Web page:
Landlocked, rural Paraguay is a bit of an unknown quantity for visitors, well off the beaten track, and culturally very different from its neighbours, Brazil, Argentina and Bolivia. However it’s a friendly, quirky place, easily reached by land from neighbouring attractions such as the Iguazú Falls which is just over the border from bustling Ciudad del Este where duty free goods are snapped up by Brazilian and Argentinian day trippers.
It’s more than a tax free shop however. Northwest from the capital, Asuncion, stretches a vast, flat, stiflingly hot territory of salt flats, swampland, dry forest and cattle ranches, the scarcely populated Chaco. Inhospitable, maybe: but various species of wild mammal such as armadillo, tapir and even jaguar survive here. East and south of the capital tropical forest is more lush and home to an array of tropical birds. Nature lovers won’t be disappointed and numerous national parks are abundant with wildlife.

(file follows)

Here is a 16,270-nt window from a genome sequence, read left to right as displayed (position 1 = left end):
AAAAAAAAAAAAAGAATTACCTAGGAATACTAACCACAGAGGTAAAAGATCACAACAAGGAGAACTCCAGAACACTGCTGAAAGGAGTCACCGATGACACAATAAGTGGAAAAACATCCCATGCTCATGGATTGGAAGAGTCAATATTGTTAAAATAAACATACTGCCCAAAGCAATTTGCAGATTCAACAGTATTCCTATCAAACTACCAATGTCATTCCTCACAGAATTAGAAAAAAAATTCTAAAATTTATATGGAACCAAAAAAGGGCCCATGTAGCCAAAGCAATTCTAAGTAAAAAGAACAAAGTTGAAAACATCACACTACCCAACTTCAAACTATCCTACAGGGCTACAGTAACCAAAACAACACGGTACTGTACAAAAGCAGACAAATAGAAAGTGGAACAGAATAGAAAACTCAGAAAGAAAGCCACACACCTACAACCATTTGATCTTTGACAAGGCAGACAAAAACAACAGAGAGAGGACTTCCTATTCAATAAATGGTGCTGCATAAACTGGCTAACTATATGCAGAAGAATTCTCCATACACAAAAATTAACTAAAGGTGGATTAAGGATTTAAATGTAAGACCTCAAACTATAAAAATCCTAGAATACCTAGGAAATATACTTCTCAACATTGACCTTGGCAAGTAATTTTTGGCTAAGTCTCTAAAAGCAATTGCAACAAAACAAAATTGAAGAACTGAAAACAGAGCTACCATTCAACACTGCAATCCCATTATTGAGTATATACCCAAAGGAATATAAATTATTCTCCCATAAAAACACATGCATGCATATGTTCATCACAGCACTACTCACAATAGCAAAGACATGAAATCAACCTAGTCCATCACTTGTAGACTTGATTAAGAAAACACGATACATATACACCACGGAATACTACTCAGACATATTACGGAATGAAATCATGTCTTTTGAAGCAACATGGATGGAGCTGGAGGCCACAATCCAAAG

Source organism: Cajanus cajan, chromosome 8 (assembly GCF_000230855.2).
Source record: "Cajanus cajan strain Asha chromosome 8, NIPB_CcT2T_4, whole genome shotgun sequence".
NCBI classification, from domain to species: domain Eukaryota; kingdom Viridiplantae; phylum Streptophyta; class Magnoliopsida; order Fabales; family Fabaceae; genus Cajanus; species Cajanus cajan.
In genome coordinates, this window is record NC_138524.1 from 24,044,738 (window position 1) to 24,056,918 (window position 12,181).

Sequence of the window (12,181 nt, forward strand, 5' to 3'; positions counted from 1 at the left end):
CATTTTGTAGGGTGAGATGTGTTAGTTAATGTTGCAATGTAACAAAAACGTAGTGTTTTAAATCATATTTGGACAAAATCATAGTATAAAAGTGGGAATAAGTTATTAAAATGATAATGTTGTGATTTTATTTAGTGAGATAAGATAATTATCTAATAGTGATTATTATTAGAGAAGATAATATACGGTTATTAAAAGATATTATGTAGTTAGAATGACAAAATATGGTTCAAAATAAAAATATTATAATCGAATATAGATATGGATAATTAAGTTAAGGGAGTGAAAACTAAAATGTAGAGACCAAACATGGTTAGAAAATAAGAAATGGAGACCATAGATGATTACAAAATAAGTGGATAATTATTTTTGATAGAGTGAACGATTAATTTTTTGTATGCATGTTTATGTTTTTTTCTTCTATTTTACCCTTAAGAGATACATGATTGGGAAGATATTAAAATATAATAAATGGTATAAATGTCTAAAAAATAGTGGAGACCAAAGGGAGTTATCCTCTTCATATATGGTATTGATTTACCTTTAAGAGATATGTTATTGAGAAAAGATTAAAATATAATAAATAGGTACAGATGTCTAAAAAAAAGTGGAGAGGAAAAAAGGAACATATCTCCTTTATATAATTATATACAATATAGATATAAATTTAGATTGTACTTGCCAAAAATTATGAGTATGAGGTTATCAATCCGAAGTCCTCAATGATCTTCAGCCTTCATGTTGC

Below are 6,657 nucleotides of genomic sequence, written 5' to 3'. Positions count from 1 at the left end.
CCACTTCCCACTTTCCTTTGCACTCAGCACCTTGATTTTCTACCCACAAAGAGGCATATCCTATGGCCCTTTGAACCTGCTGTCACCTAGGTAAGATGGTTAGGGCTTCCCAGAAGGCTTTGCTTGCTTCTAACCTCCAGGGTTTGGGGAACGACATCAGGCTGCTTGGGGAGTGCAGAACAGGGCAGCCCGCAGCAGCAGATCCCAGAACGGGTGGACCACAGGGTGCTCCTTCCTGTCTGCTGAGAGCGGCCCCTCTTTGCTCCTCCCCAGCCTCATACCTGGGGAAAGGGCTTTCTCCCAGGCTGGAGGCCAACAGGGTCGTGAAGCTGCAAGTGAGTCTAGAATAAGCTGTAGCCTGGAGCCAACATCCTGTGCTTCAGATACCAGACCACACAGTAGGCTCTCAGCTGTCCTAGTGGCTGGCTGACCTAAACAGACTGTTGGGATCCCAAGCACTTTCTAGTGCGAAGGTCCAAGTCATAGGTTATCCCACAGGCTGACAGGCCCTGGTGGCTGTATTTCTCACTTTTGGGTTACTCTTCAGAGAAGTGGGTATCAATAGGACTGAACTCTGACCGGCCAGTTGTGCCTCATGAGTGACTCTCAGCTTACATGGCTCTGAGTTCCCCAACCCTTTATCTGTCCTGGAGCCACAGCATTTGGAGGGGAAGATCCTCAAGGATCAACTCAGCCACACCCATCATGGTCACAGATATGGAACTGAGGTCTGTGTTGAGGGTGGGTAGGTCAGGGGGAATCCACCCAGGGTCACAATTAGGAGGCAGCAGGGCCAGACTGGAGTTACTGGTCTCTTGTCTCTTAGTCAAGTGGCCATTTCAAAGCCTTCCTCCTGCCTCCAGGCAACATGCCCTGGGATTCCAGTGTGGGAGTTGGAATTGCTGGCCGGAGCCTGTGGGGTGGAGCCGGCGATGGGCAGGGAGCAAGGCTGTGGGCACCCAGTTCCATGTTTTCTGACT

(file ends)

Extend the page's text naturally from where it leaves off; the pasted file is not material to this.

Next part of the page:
The indigenous population of Guaraní indians is still very much in evidence and their language is spoken widely. Colonial Spain has left its mark here, in the sleepy riparian capital Asunción, and the country is dotted with the ruins of Jesuit settlements. Remote Paraguay has always offered a refuge for people under threat, from European Mennonites to refugees from Nazi Germany.